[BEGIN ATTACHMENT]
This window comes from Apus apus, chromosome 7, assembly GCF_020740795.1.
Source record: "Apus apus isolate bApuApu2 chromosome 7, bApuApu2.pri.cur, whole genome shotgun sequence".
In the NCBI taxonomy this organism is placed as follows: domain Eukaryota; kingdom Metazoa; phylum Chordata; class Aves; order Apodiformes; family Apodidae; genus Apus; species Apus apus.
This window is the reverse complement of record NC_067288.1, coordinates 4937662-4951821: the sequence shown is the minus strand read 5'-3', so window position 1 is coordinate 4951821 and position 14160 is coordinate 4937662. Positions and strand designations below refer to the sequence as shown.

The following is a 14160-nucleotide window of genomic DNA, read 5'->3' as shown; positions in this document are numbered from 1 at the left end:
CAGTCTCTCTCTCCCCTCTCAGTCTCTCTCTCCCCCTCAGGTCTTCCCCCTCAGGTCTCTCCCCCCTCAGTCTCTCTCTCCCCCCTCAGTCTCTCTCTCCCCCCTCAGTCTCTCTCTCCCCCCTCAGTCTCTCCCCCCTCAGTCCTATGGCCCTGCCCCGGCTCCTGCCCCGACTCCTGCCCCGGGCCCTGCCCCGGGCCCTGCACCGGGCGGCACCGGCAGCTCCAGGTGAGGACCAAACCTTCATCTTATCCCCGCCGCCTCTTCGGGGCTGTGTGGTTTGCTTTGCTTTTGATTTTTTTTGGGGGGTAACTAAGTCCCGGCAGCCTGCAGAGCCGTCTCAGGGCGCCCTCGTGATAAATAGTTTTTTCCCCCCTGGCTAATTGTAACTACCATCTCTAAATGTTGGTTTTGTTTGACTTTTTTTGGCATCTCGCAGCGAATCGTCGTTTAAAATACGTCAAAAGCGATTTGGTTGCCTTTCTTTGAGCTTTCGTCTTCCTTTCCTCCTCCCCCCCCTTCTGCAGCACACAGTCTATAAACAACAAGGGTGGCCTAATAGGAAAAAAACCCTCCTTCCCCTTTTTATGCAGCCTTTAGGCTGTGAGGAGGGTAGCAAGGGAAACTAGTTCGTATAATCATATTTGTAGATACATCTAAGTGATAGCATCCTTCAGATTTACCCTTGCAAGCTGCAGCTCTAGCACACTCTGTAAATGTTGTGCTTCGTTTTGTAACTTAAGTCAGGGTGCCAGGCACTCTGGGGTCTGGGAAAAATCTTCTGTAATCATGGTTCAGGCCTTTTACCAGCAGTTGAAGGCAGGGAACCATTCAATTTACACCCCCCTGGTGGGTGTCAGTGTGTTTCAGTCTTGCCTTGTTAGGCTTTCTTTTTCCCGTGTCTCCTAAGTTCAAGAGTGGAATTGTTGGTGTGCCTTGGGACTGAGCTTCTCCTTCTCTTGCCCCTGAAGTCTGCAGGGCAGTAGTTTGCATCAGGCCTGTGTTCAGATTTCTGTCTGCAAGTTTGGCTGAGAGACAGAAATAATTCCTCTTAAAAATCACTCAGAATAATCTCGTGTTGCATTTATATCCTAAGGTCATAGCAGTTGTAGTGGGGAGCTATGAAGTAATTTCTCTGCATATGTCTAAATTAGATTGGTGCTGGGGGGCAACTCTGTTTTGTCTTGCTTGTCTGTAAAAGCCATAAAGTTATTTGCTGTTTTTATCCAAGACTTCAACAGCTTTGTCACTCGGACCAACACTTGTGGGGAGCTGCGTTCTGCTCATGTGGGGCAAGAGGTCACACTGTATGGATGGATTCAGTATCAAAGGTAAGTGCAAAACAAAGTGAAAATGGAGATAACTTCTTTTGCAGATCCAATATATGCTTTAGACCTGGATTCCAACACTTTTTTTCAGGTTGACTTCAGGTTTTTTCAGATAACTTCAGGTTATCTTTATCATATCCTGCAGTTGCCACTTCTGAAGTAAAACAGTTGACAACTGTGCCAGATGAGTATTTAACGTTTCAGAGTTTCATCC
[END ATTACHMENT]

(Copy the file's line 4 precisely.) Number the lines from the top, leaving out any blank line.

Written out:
This window is the reverse complement of record NC_067288.1, coordinates 4937662-4951821: the sequence shown is the minus strand read 5'-3', so window position 1 is coordinate 4951821 and position 14160 is coordinate 4937662. Positions and strand designations below refer to the sequence as shown.